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Everything posted by Ron1

  1. Looks like "Sen." (Senior) to me.
  2. Looks like a bridge has never set foot upon it.
  3. Maybe his father installed the fingerboard. Gotta love the tail-piece!
  4. This is unmistakably a David Burgess violin. It's just that he didn't get to put the finishing touches on it after hoggin' it out with his sawzall.
  5. The scroll fluting falls a little short of the "bitter end".
  6. I know persimmon was not one of the choices, but..
  7. You need to do everything possible to make potential buyers want to have YOU, not just your violin. Even if I made the best sounding instrument ever, I doubt anyone would want to own a Ron1. Effort needs to be made toward advertising and making your name known. Capitalize on your successes. If successes aren't happening, you have to make them happen. My icon guy made good instruments, but he was a master at promoting himself. As many makers did, and likely still do, he employed various clever, if not marginally shady, ploys to this end. If you can get your $5k violin into the hands of a recognizable symphony orchestra violinist for $0, that's $5k well spent on advertising which would benefit in promoting yourself for the rest of your career. Good marketing will sell even second-rate instruments, but with an absence of good marketing, a maker of excellent quality instruments will never be "successful" in their lifetime.
  8. Found him on Ancestry. Apparently a hobbyist/maker. Worked all his life as a "paper ruler" in a book bindery. Probably explains the fancy label- similar to labels often found in books.
  9. Is it possible that the first one was a slip of the knife?
  10. Tsk Tsk, George. Will you never learn? :-) But in answer to your (legitimate) question, insects will go for certain "papers", especially those made from animal hides such as parchment, for the protein they contain. Oddly though, they do not care for animal hide glue, but do like paper that is adhered with vegetable glue or paste, probably mostly for the food value in the glue, and the paper suffers "chewed-on dog-eared" damage in the process.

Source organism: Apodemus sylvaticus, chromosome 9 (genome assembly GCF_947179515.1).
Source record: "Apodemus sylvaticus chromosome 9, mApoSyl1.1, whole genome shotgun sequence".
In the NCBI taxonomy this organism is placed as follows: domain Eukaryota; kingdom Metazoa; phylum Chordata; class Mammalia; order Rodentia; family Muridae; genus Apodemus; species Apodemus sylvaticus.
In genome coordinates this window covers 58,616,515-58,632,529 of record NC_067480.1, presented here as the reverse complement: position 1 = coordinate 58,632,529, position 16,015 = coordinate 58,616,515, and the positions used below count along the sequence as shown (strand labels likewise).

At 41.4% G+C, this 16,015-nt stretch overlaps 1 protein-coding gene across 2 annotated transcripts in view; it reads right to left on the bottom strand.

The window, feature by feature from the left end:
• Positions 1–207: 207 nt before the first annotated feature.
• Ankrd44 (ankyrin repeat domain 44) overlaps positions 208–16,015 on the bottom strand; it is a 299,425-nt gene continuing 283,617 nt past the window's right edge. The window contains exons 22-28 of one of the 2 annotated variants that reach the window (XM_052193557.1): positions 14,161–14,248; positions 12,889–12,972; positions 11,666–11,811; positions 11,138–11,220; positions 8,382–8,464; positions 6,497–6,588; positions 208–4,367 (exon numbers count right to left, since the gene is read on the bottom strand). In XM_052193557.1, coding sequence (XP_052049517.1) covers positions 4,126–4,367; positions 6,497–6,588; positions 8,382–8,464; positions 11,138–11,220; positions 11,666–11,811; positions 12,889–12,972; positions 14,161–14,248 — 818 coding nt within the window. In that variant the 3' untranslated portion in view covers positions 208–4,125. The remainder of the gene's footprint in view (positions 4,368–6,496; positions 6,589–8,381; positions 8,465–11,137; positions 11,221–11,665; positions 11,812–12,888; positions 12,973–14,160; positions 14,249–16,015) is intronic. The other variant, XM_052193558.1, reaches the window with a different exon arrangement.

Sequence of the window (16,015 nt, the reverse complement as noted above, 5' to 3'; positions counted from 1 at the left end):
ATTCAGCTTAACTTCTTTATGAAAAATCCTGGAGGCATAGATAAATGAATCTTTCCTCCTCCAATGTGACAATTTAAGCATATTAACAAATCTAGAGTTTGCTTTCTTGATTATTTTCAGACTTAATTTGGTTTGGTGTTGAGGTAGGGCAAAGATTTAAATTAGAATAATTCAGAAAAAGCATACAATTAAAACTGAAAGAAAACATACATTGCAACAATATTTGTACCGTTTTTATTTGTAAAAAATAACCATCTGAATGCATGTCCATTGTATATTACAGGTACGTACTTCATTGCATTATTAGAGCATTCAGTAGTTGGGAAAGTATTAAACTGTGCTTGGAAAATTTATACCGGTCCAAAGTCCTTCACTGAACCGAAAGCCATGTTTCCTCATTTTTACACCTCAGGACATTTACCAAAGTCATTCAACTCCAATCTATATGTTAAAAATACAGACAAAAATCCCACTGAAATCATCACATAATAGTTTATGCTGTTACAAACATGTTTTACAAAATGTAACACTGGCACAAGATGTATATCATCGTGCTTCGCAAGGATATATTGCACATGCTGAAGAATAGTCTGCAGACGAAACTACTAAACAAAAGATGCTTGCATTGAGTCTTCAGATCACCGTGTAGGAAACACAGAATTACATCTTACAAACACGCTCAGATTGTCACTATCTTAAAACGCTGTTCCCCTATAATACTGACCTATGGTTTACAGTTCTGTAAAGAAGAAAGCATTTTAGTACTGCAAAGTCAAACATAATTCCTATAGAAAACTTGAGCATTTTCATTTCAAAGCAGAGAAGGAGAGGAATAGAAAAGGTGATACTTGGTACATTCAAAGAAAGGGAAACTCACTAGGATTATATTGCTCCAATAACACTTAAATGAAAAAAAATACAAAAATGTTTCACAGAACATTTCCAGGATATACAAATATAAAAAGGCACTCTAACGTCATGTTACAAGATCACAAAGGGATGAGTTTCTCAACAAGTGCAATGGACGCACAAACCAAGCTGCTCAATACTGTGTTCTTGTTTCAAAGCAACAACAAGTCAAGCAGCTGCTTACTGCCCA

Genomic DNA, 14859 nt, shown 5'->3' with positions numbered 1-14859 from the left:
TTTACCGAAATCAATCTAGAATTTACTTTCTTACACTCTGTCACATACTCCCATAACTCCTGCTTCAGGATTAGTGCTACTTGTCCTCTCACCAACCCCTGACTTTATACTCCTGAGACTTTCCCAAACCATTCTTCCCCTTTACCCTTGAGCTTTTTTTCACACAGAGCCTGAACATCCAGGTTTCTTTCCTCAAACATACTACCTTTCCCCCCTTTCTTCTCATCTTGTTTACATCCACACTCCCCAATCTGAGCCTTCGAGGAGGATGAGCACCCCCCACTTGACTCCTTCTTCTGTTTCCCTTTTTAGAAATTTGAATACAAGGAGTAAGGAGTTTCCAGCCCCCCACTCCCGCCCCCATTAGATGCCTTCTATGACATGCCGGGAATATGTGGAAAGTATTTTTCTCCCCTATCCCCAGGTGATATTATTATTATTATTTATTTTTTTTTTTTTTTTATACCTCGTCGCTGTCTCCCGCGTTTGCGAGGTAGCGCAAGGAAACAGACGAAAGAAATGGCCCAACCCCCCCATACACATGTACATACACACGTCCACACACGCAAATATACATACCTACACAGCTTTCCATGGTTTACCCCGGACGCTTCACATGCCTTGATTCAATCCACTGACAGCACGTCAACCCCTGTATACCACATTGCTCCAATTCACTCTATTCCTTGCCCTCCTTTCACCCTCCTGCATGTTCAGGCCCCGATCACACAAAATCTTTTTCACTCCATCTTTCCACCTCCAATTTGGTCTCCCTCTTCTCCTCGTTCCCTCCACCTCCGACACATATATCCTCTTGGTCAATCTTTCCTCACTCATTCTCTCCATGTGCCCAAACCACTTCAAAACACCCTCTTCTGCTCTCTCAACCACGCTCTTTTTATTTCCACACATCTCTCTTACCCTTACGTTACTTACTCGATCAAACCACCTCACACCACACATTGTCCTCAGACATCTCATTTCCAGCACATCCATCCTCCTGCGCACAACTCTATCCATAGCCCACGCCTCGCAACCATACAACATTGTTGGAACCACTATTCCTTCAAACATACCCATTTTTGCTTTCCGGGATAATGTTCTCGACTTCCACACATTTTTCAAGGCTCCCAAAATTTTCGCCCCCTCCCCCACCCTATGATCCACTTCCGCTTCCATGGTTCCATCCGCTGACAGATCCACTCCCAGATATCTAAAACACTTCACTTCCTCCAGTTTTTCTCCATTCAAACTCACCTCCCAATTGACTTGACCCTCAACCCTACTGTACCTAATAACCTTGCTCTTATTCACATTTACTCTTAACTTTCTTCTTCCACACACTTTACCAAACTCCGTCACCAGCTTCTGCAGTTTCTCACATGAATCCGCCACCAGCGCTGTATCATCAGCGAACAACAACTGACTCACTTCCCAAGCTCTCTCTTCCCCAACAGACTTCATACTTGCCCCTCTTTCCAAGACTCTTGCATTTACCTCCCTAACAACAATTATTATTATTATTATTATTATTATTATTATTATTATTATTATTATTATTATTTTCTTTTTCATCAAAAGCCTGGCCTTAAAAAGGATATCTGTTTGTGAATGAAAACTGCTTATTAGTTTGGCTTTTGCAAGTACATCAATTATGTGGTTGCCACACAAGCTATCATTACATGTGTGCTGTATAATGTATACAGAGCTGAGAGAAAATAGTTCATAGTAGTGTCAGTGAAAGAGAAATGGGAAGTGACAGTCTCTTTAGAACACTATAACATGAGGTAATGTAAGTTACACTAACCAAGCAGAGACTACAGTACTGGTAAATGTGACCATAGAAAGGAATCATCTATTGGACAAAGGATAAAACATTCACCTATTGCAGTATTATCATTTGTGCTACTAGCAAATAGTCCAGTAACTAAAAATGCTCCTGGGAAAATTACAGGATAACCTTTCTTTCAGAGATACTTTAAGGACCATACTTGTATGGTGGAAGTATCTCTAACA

11. Of course that is original shading. It has never been stripped and re-varnished.
  12. Come to think about it, I remember turning in a book report I wrote in reverse when I was in High School. What does that reveal about me? Never mind.
  13. I believe DaVinci occasionally wrote things in reverse too. What does that reveal about him?
  14. Appears as though the handle may have have been moved.
  15. I have never made an instrument, but I have named many. In researching the work of Knute Reindahl, I have "discovered" interesting and important facts about a good number of his instruments that I have subsequently named- often after their owners, or a significant past owner. When he died (the story goes), he left each of his 5 daughters one of his instruments (actually, they finally had to litigate in court just which instrument went to which daughter). Each of those instruments now has a name, such as the Miss Ruth, the Miss Olive, etc. A few are named "Ex _____" after well-known owners; A few are named after their carved heads and decorations, such as "the Magus" for his carved head of a wolf in sheep's clothing (the wolf's clawed feet protrude at the sides of the sheep's face) (Magus, the singular form of Magi, being a root word for magician, or in this case, a trickster).
  16. I doubt the term "master violin repairer" as used in the obituary was meant to imply it was a title; the term "master" is often used involving lutherie, such as when describing a "master" or "apprentice" when speaking of a teacher/student situation. Sometime in the past, perhaps, the "master" was titled, but not in this case.
  17. I didn't see any photos, irobot stated that in their post I quoted.
  18. Does anyone know the publication date of this poster?
  19. I think the "9428", because of the way "94" is printed & the "28" is hand-written, is likely the year of making & the instrument number. Which, if correct, would mean it was his 28th instrument, and was made in 1894. That may fit better, time wise, with his years of making....
  20. The term "old growth" is used in the U.S. to define trees or forests that have survived the clear-cut logging that was practiced in the pine forests here for a couple of centuries. That, and what Shunyata posted. Precious few of these old growth trees/forests remain, almost all in protected forests and reserves, and only naturally dead trees would now be harvested. The appeal of the term "old growth" used in describing instrument wood has not escaped current day marketers.
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